Granted, a lot of these more severe complications may be rare events in infected individuals, but that is not to belittle them. If a virus or bacteria only kills 0.01% of the people it infects, it doesn’t sound like much, that’s only one in 10,000 people. The only problem is, there are a lot of people in the world. The UK has about 68 million people living in it; even if only half of them get infected with this imaginary bug, a fatality rate of 0.01% still kills 3,400 people. Before vaccination and treatment, some of these diseases used to cause hundreds of thousands of deaths annually, sometimes laying waste to huge swathes of the populace. We’re lucky to live in a time and a place where such horrific diseases can be and are prevented, but we cannot take this for granted. Even as late as 2002, the World Health Organisation (WHO) estimated that globally, there were as many as 2.5 million deaths worldwide from vaccine-preventable diseases, 1.4 million of which were in children beneath the age of five[11]. It seems to me that the death of a child is one of the worst tragedies imaginable, surpassed only by the fact that so often that life could have been saved by a simple, safe, reliable vaccination.

  Clearly, vaccines are of tremendous worth in preventing and controlling infectious diseases. However, in an exciting twist researchers are increasingly looking at using vaccines to solve conditions that you might not expect.

  Among more developed populations, where health care and preventative measures are likely to be relatively strong, cancer is probably among the most feared health conditions. Perhaps the most insidious of all diseases, cancer involves the very cells of a person’s body turning against them, throwing off the shackles that control cellular growth and turning renegade, dividing uncontrollably with no regards for the host from whence they came.

  Much cancer treatment involves using drugs that non-specifically target rapidly dividing cells (chemotherapy), which hits the cancer cells, but also hits any other cells in your body that happen to be dividing (such as the parent cells of the immune, gastrointestinal, reproductive systems). Cancer vaccination works by trying to co-opt your immune system to prevent cancer, or even treat it therapeutically.

  One way in which vaccination can prevent cancer is by vaccinating against pathogens that cause or contribute to cancer[12]. If the infection that causes the cancer can’t take root, then that cancer cannot grow either. When the cancer is not due to an infectious agent, then a more direct approach can be taken. Patients can be immunised with antigens[13] that the cancer cells express, but normal healthy cells don’t, in order to provoke an immune response specifically against the cancer, a strategy which makes use of the fact that cancer cells often aberrantly express proteins (or combinations of proteins) that a normal, healthy cell wouldn’t. Alternatively, scientists have taken a craftier tactic, where they inject people with a virus they’ve modified to exclusively attack tumour cells; when these cells lyse (or break apart) thanks to this oncolytic virus, their contents spill out into the tissues of the body, providing the immune system with buckets of cancerous proteins, effectively immunising against the cancer from within.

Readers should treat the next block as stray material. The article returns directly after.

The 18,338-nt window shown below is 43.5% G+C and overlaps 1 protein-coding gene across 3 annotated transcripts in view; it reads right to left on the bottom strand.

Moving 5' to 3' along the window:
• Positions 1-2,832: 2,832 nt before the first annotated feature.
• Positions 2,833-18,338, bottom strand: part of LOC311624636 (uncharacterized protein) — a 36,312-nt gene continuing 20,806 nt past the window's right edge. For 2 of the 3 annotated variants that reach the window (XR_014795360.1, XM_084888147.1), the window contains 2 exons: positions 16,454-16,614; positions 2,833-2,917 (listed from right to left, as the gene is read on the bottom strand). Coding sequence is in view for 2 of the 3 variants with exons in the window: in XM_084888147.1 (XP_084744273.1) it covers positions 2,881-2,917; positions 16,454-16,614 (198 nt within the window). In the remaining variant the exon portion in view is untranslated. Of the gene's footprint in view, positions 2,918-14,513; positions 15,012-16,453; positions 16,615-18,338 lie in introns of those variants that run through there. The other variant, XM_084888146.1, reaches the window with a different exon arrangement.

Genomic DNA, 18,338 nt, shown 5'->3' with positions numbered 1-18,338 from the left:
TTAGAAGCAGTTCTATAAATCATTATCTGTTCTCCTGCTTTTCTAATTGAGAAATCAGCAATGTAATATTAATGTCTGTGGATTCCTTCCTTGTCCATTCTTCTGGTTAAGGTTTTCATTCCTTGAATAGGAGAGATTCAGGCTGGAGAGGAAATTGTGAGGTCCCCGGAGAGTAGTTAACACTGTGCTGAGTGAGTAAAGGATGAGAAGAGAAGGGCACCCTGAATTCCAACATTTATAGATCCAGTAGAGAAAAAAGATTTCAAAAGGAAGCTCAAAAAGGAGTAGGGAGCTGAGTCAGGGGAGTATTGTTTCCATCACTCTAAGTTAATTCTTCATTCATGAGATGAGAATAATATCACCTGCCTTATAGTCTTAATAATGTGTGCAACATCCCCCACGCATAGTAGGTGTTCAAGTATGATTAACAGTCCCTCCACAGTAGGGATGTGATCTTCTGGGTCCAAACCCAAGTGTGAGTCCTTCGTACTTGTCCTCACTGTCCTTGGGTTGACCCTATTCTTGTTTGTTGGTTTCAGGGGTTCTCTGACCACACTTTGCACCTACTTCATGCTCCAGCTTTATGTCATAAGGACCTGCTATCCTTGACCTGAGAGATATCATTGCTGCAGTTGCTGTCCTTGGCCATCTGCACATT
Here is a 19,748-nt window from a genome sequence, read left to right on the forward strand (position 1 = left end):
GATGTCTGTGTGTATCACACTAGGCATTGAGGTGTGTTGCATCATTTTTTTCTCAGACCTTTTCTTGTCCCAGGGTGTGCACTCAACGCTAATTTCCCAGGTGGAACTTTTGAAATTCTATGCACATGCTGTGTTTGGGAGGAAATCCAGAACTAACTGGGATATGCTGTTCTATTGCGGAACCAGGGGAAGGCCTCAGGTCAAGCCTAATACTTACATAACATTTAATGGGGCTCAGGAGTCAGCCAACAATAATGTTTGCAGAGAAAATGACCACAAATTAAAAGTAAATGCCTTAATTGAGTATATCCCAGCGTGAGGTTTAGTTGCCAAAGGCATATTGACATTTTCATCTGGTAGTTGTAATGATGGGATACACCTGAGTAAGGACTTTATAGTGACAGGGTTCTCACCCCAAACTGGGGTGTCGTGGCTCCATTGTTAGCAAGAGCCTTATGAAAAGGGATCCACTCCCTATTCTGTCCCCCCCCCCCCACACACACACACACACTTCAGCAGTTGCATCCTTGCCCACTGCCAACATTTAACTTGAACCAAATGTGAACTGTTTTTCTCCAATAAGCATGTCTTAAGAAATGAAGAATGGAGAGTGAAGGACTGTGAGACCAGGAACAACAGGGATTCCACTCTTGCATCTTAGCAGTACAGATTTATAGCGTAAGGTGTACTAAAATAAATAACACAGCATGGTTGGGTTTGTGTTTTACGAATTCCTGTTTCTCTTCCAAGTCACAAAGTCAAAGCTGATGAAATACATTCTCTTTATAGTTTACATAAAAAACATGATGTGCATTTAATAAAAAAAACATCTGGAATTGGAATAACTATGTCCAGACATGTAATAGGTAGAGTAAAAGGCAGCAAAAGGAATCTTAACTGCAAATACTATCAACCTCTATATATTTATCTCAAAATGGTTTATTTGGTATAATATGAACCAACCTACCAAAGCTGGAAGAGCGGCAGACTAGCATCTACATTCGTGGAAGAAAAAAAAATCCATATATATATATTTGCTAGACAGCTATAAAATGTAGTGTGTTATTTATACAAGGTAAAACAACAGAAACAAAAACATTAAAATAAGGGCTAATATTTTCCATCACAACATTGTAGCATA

All the vaccines I’ve mentioned so far involve stimulating or promoting immune response against a particular target. However, it is also possible to make a vaccine that dampens or suppresses an existing immune response, a technology which theoretically could be used to treat any number of autoimmune diseases[14]. This might be achieved by targeting the immune cells that are responsible for the disease directly, or by targeting regulatory cells whose job it is to make sure that other cells don’t cause autoimmunity. This avenue could offer treatments for a plethora of conditions, from diabetes to allergies, or from MS to Alzheimer’s.

  Perhaps most surprisingly, vaccines are even being considered to fight drug addiction. That’s right, you can vaccinate against drugs. Specifically, vaccines are in development to treat nicotine and cocaine addictions. Both strategies work in a similar manner; the drug (or a chemical analogue, or look-alike) is stuck to something that’s known to stimulate an immune response. This hodgepodge molecule can then be used to immunise an addict, who then will hopefully develop immunity against the nicotine or cocaine. When they next spark up (or otherwise imbibe) the theory goes that the immune response will kick in, the drugs will get coated in antibodies and then won’t be able to carry on chilling you out or getting you high, and the addict gets less (or no) bang for their buck, before deciding it’s a fool’s game and throwing away their junk[15]. Whether you agree or not that this is a good idea, it is a good demonstration of the power of vaccination, and a good illustration of what we might be capable of if only we have the imagination[16].

    It would be remiss of me to ignore the mistakes that the field of vaccinology has made. There have been vaccines that have been ineffective, or – more rarely – even harmful. However, these incidents are largely historical, and the few incidents there have been have been thoroughly investigated so that they do not happen again[17]. It is also worth noting that the most successful vaccination strategy ever was not without risks; the vaccinia virus vaccination that eradicated smallpox caused serious complications in a very small minority of people, even killing one in a million of those who received it. However, compared to fatality rates of 20 to 60% when infected with smallpox (or even greater than 80% in children), the risk from the vaccine was by far the wiser choice[18].